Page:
Science and earth science

Acta Geologica Polonica

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Acta Geologica Polonica | 2021 | vol. 71 | No 2 |

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Abstract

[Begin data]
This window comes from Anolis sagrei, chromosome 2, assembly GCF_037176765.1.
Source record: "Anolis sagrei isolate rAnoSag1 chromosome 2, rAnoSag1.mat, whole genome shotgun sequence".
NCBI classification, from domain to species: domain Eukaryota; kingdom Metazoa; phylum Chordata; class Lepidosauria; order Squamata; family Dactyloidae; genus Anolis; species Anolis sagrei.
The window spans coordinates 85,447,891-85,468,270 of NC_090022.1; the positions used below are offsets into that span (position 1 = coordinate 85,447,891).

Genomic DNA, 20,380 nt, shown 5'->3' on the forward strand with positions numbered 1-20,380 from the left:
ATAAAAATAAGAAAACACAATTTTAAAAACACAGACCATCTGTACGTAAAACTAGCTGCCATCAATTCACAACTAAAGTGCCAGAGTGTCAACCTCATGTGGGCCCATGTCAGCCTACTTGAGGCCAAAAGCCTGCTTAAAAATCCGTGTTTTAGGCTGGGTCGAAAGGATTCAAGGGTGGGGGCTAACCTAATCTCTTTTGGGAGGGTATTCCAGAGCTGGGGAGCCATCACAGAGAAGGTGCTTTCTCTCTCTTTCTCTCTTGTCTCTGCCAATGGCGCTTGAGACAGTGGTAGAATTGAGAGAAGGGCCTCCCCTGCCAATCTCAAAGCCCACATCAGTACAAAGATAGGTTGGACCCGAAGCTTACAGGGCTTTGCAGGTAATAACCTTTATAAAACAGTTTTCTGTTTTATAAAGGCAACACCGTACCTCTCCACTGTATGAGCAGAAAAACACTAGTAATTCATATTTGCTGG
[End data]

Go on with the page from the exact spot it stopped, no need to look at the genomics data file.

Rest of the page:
The nature of the Cenomanian–Turonian Oceanic Anoxic Event (CTOAE) and its δ13 C Excursion is considered in the light of (1) the stratigraphical framework in which the CTOAE developed in the European shelf seas, (2) conclusions that can be drawn from new detailed investigations of the Chalk succession at three locations in England, at Melton Ross and Flixton in the Northern Province where organic-rich ‘black bands’ are present, and at Dover in the Southern Province (part of the Anglo-Paris Basin) where they are absent, and (3) how these conclusion fit in with the present understanding of the CTOAE. The application of the cerium anomaly method (German and Elderfield 1990) at Dover, Melton Ross and Flixton has allowed the varying palaeoredox conditions in the Chalk Sea and its sediments to be related to the acid insoluble residues, organic carbon, δ18O (calcite), δ13C (calcite), δ13C (organic matter), Fe 2+ and Mn2+ (calcite), and P/TiO2 (acid insoluble residue). This has provided evidence that the initial stages of the δ13C Excursion in England were related to (1) a drop of sea level estimated at between 45 and 85 metres, (2) influxes of terrestrial silicate and organic detritus from adjacent continental sources and the reworking of exposed marine sediments, and (3) the presence of three cold water phases (named the Wood, Jefferies and Black) associated with the appearance of the cold-water pulse fauna during the Plenus Cold Event. Conditions in the water column and in the chalk sediment were different in the two areas. In the Northern Province, cerium-enriched waters and anoxic conditions were widespread; the δ13C pattern reflects the interplay between the development of anoxia in the water column and the preservation of terrestrial and marine organic matter in the black bands; here the CTOAE was short-lived (~0.25 Ma) lasting only the length of the Upper Cenomanian Metoicoceras geslinianum Zone. In the Southern Province, water conditions were oxic and the δ13C Excursion lasted to the top of the Lower Turonian Watinoceras devonense Zone, much longer (~1.05 Ma) than in the Northern Province. These differences are discussed with respect to (1) the Cenomanian–Turonian Anoxic Event (CTAE) hypothesis when the ocean-continent-atmosphere systems were linked, (2) limitations of chemostratigraphic global correlation, and (3) the Cenomanian–Turonian Anoxic Event Recovery (CTOAER), a new term to define the varying lengths of time it took different oceans and seas to recover once the linked ocean-continent-atmosphere system was over. The possibility is considered that glacio- eustasy (the glacial control hypothesis of Jeans et al. 1991) with the waxing and waning of polar ice sheets, in association with the degassing of large igneous provinces, may have set the scene for the development of the Cenomanian–Turonian Anoxic Event (CTAE).